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Date: Sat, 3 Jun 2023 09:45:52 -0400
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From: "John R. Pascal" <[log in to unmask]>
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Hi Scott,
I teach a year-long high school course on Mark Twain and would share this PDF with my students.
Please send it to me with my grateful thanks,
John Pascal
Seton Hall Preparatory School.

> On Jun 2, 2023, at 2:36 PM, DM Sataari <[log in to unmask]> wrote:
> Yes, I absolutely need this! Please send me the PDF, and thank you!  😍
> On Fri, Jun 2, 2023 at 2:33 PM Scott Holmes <[log in to unmask]> wrote:
>> Recently I have been researching the railroads and venues involved with
>> Mark Twain's American Vandals Abroad tour.  The lists of his lectures
>> mention the stop in Lansing, Michigan's Mead's Hall but there is nothing
>> on where this venue was located nor anything about it.  So, I inquired
>> of the Capital District Libraries about its location and one Heidi
>> Butler replied with a wealth of information on locations and name
>> changes but their library did not contain anything about the lecture
>> itself.  Of her own volition she asked the Library of Michigan about
>> it.  They had an archive of /The State Republican, /a weekly paper that
>> published a review of Twain's lecture.  Following is my attempt to
>> transcribe the review.  If anyone wants a copy of the pdf Heidi sent me,
>> let me know and I will forward a copy.
>> *The Lectures of Mark Twain*
>> Last Wednesday evening Mead’s Hall was well filled to hear Mark Twain
>> discourse on the American Vandal abroad. He is a young man, little over
>> thirty years of age, and looks as though he had never been a drawing
>> room pet, but had been used to the rough and tumble, the ups and downs
>> of life. His wit was eminently dry, and the force of his manner, which
>> is natural, and not affected, made it still more striking. He talked
>> easily, walking up and down the stage at a pace that slowly marked the
>> time of his words. His delightful description of Venice by moonlight,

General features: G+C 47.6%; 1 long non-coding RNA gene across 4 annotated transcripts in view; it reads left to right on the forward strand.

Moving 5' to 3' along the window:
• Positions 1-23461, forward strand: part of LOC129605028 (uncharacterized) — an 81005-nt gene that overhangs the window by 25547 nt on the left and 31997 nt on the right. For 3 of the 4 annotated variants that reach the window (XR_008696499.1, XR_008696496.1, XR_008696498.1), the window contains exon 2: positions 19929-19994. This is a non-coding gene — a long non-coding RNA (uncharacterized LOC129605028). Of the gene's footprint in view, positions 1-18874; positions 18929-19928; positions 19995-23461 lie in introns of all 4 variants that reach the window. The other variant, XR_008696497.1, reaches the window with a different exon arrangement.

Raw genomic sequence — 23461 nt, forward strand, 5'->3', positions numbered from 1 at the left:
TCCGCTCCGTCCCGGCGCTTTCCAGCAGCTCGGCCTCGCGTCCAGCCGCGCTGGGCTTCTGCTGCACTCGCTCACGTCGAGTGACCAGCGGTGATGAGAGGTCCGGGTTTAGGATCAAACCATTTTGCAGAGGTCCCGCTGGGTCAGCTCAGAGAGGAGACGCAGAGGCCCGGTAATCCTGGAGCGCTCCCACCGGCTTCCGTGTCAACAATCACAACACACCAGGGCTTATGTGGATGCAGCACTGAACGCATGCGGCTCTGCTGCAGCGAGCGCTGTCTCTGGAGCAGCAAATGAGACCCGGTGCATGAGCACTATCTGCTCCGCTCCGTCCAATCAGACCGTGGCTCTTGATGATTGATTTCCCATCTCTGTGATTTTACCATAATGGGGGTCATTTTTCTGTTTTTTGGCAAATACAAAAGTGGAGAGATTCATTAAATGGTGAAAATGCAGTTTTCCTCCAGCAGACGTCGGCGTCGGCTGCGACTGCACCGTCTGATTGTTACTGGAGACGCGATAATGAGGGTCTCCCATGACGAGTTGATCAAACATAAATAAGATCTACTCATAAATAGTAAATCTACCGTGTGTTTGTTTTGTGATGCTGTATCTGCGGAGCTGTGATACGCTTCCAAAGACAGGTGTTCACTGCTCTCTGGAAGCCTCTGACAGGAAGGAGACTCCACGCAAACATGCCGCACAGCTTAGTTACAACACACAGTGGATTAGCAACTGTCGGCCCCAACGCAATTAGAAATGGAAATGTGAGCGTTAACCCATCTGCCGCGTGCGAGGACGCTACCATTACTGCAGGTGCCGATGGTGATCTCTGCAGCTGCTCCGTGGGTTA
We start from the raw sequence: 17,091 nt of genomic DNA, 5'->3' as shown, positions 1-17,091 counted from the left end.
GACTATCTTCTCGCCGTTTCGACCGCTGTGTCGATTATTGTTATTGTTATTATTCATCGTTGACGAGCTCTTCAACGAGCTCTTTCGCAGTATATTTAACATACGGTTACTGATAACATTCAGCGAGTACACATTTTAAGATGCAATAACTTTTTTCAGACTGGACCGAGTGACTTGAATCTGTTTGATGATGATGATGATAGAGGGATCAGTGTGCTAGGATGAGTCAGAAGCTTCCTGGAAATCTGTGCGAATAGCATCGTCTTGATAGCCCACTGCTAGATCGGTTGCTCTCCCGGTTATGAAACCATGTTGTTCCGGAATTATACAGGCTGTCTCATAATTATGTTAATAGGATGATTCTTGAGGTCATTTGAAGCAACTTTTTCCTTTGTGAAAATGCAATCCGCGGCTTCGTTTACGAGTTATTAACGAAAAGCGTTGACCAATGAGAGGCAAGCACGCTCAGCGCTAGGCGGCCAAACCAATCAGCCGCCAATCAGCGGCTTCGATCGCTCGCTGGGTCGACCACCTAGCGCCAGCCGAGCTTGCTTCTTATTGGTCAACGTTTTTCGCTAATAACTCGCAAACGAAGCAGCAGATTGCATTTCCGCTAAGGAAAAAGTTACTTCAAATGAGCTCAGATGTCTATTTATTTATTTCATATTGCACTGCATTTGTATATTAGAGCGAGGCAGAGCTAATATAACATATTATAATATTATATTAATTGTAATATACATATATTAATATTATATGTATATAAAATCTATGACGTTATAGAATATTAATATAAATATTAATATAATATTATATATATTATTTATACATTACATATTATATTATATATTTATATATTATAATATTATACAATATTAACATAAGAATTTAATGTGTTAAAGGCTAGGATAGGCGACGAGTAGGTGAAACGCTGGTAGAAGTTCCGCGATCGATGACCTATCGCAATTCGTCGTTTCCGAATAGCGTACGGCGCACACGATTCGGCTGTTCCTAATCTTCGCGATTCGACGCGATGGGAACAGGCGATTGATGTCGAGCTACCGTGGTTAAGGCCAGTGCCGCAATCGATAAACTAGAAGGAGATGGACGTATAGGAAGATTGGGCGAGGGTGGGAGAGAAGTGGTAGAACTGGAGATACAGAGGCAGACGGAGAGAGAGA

>> the Sphinx, the Acropolis at Athens, were as fine specimens of word
>> painting as can be drawn by any other lecturer. Each of these telling
>> passages would be followed by some humorous comment that would convulse
>> the house with laughter. The lecture was intended to amuse, as well as
>> to instruct, and the object was fully attained. A lecturer tells his own
>> jokes best, and we will not repeat them. Those who heard appreciated the
>> fun, and those who failed to hear, had no business to be somewhere else.
>> The Vandal, who yet disgraces the national name in the classic cities of
>> the old world, was drawn to the life.
>> The real name of Mark Twain is S. L. Clemens, and he was for several
>> years city editor of a paper in Virginia City, Nevada, and first
>> attracted attention of the reading public by contributions to California
>> papers. He was a special correspondent of the New York /Tribune, /and
>> everything he writes adds to his reputation as an American humorist. His
>> manner is judged by many to be affected on the stage, which is untrue,
>> his manner being the same in personal conversation, and an infirmity
>> which, as he says, was honestly inherited.
>> As a humorist lecturer we have no hesitation in giving Mark Twain a
>> decided preference over the renowned Artemus Ward. If Nasby, by the will
>> of Lowell, becomes his successor as a humorist, we think Twain is
>> destined to more than make good the place formerly filled by Ward. He is
>> sure to provoke the hearty laugh that shakes the cobwebs from the ribs.
>> And as laughter is no sin, if it takes the proper time to come in, we
>> hope Twain will make his calling and election sure, and continue to
>> amuse as well as instruct, the grave, austere, American nation.
>> --
>> /Unaffiliated Geographer and Twain aficionado/